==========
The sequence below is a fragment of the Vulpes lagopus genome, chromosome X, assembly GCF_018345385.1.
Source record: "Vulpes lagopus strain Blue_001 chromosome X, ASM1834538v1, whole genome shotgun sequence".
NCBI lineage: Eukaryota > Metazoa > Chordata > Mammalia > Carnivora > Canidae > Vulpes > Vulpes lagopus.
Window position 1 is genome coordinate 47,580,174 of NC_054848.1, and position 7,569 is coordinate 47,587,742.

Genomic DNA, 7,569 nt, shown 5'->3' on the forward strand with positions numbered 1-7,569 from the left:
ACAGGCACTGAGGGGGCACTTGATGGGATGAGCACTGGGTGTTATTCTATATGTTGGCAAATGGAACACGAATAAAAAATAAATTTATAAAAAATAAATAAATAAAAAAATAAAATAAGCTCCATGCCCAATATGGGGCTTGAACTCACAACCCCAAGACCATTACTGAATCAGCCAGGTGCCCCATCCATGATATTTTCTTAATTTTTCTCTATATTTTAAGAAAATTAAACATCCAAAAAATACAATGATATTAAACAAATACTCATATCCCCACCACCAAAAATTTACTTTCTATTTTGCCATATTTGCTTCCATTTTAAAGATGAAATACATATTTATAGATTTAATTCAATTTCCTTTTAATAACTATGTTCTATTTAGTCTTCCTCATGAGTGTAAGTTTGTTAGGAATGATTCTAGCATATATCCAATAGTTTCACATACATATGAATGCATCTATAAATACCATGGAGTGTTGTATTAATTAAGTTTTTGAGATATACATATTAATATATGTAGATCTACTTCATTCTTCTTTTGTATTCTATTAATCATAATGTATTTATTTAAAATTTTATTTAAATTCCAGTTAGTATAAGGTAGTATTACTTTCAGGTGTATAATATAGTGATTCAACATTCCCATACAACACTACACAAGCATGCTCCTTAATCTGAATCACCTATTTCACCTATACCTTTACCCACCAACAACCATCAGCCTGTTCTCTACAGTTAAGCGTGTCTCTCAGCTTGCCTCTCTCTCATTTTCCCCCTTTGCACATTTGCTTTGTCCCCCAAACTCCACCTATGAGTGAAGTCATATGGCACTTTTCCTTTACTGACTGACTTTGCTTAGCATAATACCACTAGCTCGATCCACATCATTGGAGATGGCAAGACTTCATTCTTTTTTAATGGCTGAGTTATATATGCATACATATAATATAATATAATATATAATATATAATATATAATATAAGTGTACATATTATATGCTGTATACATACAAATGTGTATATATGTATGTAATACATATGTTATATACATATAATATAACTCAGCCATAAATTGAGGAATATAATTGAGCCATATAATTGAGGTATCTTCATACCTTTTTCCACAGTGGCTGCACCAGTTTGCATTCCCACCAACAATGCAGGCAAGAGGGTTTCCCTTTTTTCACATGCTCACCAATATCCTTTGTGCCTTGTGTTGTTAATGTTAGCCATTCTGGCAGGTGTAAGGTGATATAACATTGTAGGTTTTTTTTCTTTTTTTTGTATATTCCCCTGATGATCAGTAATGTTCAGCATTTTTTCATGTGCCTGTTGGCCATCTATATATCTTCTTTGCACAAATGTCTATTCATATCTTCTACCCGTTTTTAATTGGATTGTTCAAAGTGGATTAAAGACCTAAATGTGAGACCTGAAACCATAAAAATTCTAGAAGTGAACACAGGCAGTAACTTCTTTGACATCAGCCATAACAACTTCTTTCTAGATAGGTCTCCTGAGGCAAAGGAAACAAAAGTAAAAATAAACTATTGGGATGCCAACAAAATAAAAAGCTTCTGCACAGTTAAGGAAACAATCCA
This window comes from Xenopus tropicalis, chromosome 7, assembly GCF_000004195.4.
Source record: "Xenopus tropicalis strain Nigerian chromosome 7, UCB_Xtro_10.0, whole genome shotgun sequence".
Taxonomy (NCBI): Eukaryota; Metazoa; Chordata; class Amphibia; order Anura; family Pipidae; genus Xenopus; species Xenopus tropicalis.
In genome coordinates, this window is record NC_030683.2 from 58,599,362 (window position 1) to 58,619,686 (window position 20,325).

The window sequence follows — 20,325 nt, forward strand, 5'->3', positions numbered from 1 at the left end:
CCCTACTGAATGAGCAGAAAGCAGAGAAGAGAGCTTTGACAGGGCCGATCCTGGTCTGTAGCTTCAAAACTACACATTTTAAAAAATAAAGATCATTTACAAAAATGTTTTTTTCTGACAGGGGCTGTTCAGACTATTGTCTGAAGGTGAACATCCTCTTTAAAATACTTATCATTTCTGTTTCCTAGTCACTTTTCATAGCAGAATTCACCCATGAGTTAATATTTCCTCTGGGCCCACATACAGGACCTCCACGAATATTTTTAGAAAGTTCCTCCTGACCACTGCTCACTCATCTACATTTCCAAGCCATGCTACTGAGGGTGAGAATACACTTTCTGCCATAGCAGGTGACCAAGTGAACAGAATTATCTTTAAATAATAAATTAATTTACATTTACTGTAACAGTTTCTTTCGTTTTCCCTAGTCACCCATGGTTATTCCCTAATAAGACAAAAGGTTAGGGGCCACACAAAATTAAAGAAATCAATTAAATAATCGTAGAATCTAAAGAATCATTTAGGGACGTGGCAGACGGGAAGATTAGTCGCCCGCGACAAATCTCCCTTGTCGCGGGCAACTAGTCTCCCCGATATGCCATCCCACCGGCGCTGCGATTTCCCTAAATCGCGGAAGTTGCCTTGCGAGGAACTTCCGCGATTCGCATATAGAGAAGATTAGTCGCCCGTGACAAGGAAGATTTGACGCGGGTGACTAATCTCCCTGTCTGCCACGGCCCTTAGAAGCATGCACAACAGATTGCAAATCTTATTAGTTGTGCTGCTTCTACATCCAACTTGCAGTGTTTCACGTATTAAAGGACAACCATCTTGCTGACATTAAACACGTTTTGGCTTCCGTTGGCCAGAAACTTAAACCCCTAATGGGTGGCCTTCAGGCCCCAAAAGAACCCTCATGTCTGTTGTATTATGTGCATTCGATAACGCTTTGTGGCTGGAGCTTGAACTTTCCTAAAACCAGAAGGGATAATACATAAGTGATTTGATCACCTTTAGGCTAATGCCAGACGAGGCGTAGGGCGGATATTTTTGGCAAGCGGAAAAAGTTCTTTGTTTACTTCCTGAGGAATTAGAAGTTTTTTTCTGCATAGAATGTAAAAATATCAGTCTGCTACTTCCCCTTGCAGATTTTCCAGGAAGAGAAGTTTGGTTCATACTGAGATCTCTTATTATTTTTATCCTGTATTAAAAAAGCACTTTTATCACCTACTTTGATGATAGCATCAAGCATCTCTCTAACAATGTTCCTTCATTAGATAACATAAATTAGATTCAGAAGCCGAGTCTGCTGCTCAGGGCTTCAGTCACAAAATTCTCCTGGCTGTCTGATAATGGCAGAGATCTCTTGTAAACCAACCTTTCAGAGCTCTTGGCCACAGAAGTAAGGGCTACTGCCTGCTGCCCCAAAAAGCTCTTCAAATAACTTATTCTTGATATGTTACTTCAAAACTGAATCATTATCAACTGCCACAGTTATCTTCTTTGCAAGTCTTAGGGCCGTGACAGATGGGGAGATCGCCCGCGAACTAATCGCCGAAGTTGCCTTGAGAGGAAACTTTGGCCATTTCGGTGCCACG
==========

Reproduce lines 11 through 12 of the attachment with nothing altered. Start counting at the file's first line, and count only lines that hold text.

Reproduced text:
The window sequence follows — 20,325 nt, forward strand, 5'->3', positions numbered from 1 at the left end:
CCCTACTGAATGAGCAGAAAGCAGAGAAGAGAGCTTTGACAGGGCCGATCCTGGTCTGTAGCTTCAAAACTACACATTTTAAAAAATAAAGATCATTTACAAAAATGTTTTTTTCTGACAGGGGCTGTTCAGACTATTGTCTGAAGGTGAACATCCTCTTTAAAATACTTATCATTTCTGTTTCCTAGTCACTTTTCATAGCAGAATTCACCCATGAGTTAATATTTCCTCTGGGCCCACATACAGGACCTCCACGAATATTTTTAGAAAGTTCCTCCTGACCACTGCTCACTCATCTACATTTCCAAGCCATGCTACTGAGGGTGAGAATACACTTTCTGCCATAGCAGGTGACCAAGTGAACAGAATTATCTTTAAATAATAAATTAATTTACATTTACTGTAACAGTTTCTTTCGTTTTCCCTAGTCACCCATGGTTATTCCCTAATAAGACAAAAGGTTAGGGGCCACACAAAATTAAAGAAATCAATTAAATAATCGTAGAATCTAAAGAATCATTTAGGGACGTGGCAGACGGGAAGATTAGTCGCCCGCGACAAATCTCCCTTGTCGCGGGCAACTAGTCTCCCCGATATGCCATCCCACCGGCGCTGCGATTTCCCTAAATCGCGGAAGTTGCCTTGCGAGGAACTTCCGCGATTCGCATATAGAGAAGATTAGTCGCCCGTGACAAGGAAGATTTGACGCGGGTGACTAATCTCCCTGTCTGCCACGGCCCTTAGAAGCATGCACAACAGATTGCAAATCTTATTAGTTGTGCTGCTTCTACATCCAACTTGCAGTGTTTCACGTATTAAAGGACAACCATCTTGCTGACATTAAACACGTTTTGGCTTCCGTTGGCCAGAAACTTAAACCCCTAATGGGTGGCCTTCAGGCCCCAAAAGAACCCTCATGTCTGTTGTATTATGTGCATTCGATAACGCTTTGTGGCTGGAGCTTGAACTTTCCTAAAACCAGAAGGGATAATACATAAGTGATTTGATCACCTTTAGGCTAATGCCAGACGAGGCGTAGGGCGGATATTTTTGGCAAGCGGAAAAAGTTCTTTGTTTACTTCCTGAGGAATTAGAAGTTTTTTTCTGCATAGAATGTAAAAATATCAGTCTGCTACTTCCCCTTGCAGATTTTCCAGGAAGAGAAGTTTGGTTCATACTGAGATCTCTTATTATTTTTATCCTGTATTAAAAAAGCACTTTTATCACCTACTTTGATGATAGCATCAAGCATCTCTCTAACAATGTTCCTTCATTAGATAACATAAATTAGATTCAGAAGCCGAGTCTGCTGCTCAGGGCTTCAGTCACAAAATTCTCCTGGCTGTCTGATAATGGCAGAGATCTCTTGTAAACCAACCTTTCAGAGCTCTTGGCCACAGAAGTAAGGGCTACTGCCTGCTGCCCCAAAAAGCTCTTCAAATAACTTATTCTTGATATGTTACTTCAAAACTGAATCATTATCAACTGCCACAGTTATCTTCTTTGCAAGTCTTAGGGCCGTGACAGATGGGGAGATCGCCCGCGAACTAATCGCCGAAGTTGCCTTGAGAGGAAACTTTGGCCATTTCGGTGCCACG